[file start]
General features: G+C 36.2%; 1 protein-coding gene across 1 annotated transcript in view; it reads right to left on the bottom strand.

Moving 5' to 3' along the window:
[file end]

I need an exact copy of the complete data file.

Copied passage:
General features: G+C 36.2%; 1 protein-coding gene across 1 annotated transcript in view; it reads right to left on the bottom strand.

Moving 5' to 3' along the window: